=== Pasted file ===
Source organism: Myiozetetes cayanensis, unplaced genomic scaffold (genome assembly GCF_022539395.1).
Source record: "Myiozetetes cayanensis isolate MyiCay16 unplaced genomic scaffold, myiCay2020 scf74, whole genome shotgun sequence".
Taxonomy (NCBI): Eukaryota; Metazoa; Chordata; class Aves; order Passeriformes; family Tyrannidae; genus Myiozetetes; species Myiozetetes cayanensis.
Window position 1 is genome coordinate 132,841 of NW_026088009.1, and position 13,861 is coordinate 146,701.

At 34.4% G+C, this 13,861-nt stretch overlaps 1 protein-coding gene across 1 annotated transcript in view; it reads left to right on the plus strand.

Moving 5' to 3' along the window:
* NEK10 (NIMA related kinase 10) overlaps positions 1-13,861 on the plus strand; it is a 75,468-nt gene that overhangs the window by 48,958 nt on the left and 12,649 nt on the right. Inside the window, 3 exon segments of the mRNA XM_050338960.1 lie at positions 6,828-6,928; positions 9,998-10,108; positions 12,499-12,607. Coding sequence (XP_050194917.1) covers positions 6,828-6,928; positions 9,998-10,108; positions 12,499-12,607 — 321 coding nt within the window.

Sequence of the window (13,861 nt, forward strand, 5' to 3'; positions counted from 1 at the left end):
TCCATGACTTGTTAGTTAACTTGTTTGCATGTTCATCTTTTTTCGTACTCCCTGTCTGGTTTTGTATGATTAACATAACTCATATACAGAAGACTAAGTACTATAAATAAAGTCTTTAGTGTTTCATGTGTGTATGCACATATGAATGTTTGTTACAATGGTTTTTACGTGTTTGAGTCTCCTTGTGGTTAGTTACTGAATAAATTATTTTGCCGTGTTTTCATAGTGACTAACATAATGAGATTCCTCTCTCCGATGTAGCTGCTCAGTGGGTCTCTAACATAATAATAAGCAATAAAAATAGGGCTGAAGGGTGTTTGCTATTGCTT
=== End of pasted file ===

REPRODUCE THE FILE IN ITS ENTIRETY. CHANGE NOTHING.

Source organism: Myiozetetes cayanensis, unplaced genomic scaffold (genome assembly GCF_022539395.1).
Source record: "Myiozetetes cayanensis isolate MyiCay16 unplaced genomic scaffold, myiCay2020 scf74, whole genome shotgun sequence".
Taxonomy (NCBI): Eukaryota; Metazoa; Chordata; class Aves; order Passeriformes; family Tyrannidae; genus Myiozetetes; species Myiozetetes cayanensis.
Window position 1 is genome coordinate 132,841 of NW_026088009.1, and position 13,861 is coordinate 146,701.

At 34.4% G+C, this 13,861-nt stretch overlaps 1 protein-coding gene across 1 annotated transcript in view; it reads left to right on the plus strand.

Moving 5' to 3' along the window:
* NEK10 (NIMA related kinase 10) overlaps positions 1-13,861 on the plus strand; it is a 75,468-nt gene that overhangs the window by 48,958 nt on the left and 12,649 nt on the right. Inside the window, 3 exon segments of the mRNA XM_050338960.1 lie at positions 6,828-6,928; positions 9,998-10,108; positions 12,499-12,607. Coding sequence (XP_050194917.1) covers positions 6,828-6,928; positions 9,998-10,108; positions 12,499-12,607 — 321 coding nt within the window.

Sequence of the window (13,861 nt, forward strand, 5' to 3'; positions counted from 1 at the left end):
TCCATGACTTGTTAGTTAACTTGTTTGCATGTTCATCTTTTTTCGTACTCCCTGTCTGGTTTTGTATGATTAACATAACTCATATACAGAAGACTAAGTACTATAAATAAAGTCTTTAGTGTTTCATGTGTGTATGCACATATGAATGTTTGTTACAATGGTTTTTACGTGTTTGAGTCTCCTTGTGGTTAGTTACTGAATAAATTATTTTGCCGTGTTTTCATAGTGACTAACATAATGAGATTCCTCTCTCCGATGTAGCTGCTCAGTGGGTCTCTAACATAATAATAAGCAATAAAAATAGGGCTGAAGGGTGTTTGCTATTGCTT